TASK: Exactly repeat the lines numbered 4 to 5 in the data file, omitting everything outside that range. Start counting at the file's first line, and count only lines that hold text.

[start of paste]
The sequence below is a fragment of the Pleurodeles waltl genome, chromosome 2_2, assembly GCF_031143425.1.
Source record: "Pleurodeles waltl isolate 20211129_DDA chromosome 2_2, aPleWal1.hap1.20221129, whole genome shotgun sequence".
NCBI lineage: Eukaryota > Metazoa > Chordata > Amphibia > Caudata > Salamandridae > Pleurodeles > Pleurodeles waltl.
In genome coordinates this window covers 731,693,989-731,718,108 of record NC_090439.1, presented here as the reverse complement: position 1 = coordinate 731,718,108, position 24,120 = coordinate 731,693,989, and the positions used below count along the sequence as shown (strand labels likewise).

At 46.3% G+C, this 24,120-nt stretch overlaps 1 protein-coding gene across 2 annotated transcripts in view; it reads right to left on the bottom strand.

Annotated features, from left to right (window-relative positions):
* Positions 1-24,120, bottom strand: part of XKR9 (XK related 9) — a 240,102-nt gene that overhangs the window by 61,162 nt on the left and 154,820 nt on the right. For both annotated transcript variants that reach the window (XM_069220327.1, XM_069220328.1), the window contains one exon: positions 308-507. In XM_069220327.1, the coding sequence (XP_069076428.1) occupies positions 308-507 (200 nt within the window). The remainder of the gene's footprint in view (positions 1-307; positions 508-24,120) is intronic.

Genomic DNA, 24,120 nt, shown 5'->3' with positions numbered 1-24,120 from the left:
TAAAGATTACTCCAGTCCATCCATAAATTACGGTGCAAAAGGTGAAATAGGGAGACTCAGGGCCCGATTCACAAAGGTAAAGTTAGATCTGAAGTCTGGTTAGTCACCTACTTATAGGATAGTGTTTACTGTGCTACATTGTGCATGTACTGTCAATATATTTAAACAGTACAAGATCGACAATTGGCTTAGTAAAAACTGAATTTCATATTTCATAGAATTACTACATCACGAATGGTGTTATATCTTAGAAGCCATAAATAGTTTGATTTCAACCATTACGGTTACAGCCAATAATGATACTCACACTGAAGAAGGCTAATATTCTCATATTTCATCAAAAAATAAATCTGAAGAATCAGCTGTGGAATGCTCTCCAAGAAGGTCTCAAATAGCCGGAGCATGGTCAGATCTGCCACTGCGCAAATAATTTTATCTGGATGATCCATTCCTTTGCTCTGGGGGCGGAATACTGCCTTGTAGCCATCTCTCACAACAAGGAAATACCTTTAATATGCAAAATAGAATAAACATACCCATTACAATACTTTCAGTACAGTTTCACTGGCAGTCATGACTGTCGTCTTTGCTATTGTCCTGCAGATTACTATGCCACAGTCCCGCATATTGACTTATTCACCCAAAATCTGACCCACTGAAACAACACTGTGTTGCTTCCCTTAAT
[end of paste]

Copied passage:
In genome coordinates this window covers 731,693,989-731,718,108 of record NC_090439.1, presented here as the reverse complement: position 1 = coordinate 731,718,108, position 24,120 = coordinate 731,693,989, and the positions used below count along the sequence as shown (strand labels likewise).

At 46.3% G+C, this 24,120-nt stretch overlaps 1 protein-coding gene across 2 annotated transcripts in view; it reads right to left on the bottom strand.